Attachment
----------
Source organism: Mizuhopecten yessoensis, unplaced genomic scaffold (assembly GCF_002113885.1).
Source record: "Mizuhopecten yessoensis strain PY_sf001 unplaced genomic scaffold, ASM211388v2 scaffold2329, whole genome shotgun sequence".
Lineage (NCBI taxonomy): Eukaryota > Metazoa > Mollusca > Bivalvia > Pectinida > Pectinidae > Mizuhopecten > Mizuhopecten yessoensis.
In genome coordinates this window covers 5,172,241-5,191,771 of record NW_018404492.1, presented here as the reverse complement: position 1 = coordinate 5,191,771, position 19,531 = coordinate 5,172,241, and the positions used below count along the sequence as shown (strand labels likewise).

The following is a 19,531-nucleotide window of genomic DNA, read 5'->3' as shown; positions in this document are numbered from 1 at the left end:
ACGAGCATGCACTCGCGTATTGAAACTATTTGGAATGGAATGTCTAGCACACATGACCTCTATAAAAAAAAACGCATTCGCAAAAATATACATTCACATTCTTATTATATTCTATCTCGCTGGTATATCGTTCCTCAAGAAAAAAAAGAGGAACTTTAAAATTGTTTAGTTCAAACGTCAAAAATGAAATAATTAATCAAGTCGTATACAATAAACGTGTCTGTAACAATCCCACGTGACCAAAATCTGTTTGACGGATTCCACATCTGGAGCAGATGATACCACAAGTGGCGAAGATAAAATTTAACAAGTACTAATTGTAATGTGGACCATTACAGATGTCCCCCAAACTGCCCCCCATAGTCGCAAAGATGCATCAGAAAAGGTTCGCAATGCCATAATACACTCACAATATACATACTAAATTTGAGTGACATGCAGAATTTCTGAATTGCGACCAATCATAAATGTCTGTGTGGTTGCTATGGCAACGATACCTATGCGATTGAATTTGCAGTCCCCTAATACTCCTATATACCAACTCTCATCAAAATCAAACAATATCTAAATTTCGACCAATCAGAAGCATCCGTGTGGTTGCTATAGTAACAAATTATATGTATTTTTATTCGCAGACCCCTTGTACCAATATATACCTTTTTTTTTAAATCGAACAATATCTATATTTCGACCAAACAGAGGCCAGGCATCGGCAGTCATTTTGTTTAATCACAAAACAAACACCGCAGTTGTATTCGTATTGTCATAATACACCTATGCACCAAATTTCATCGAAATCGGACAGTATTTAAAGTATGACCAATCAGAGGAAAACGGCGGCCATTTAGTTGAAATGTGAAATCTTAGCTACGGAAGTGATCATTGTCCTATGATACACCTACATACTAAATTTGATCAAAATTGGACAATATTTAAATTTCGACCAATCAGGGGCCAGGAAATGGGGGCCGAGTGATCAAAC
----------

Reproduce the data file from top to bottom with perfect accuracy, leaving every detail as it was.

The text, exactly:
Source organism: Mizuhopecten yessoensis, unplaced genomic scaffold (assembly GCF_002113885.1).
Source record: "Mizuhopecten yessoensis strain PY_sf001 unplaced genomic scaffold, ASM211388v2 scaffold2329, whole genome shotgun sequence".
Lineage (NCBI taxonomy): Eukaryota > Metazoa > Mollusca > Bivalvia > Pectinida > Pectinidae > Mizuhopecten > Mizuhopecten yessoensis.
In genome coordinates this window covers 5,172,241-5,191,771 of record NW_018404492.1, presented here as the reverse complement: position 1 = coordinate 5,191,771, position 19,531 = coordinate 5,172,241, and the positions used below count along the sequence as shown (strand labels likewise).

The following is a 19,531-nucleotide window of genomic DNA, read 5'->3' as shown; positions in this document are numbered from 1 at the left end:
ACGAGCATGCACTCGCGTATTGAAACTATTTGGAATGGAATGTCTAGCACACATGACCTCTATAAAAAAAAACGCATTCGCAAAAATATACATTCACATTCTTATTATATTCTATCTCGCTGGTATATCGTTCCTCAAGAAAAAAAAGAGGAACTTTAAAATTGTTTAGTTCAAACGTCAAAAATGAAATAATTAATCAAGTCGTATACAATAAACGTGTCTGTAACAATCCCACGTGACCAAAATCTGTTTGACGGATTCCACATCTGGAGCAGATGATACCACAAGTGGCGAAGATAAAATTTAACAAGTACTAATTGTAATGTGGACCATTACAGATGTCCCCCAAACTGCCCCCCATAGTCGCAAAGATGCATCAGAAAAGGTTCGCAATGCCATAATACACTCACAATATACATACTAAATTTGAGTGACATGCAGAATTTCTGAATTGCGACCAATCATAAATGTCTGTGTGGTTGCTATGGCAACGATACCTATGCGATTGAATTTGCAGTCCCCTAATACTCCTATATACCAACTCTCATCAAAATCAAACAATATCTAAATTTCGACCAATCAGAAGCATCCGTGTGGTTGCTATAGTAACAAATTATATGTATTTTTATTCGCAGACCCCTTGTACCAATATATACCTTTTTTTTTAAATCGAACAATATCTATATTTCGACCAAACAGAGGCCAGGCATCGGCAGTCATTTTGTTTAATCACAAAACAAACACCGCAGTTGTATTCGTATTGTCATAATACACCTATGCACCAAATTTCATCGAAATCGGACAGTATTTAAAGTATGACCAATCAGAGGAAAACGGCGGCCATTTAGTTGAAATGTGAAATCTTAGCTACGGAAGTGATCATTGTCCTATGATACACCTACATACTAAATTTGATCAAAATTGGACAATATTTAAATTTCGACCAATCAGGGGCCAGGAAATGGGGGCCGAGTGATCAAAC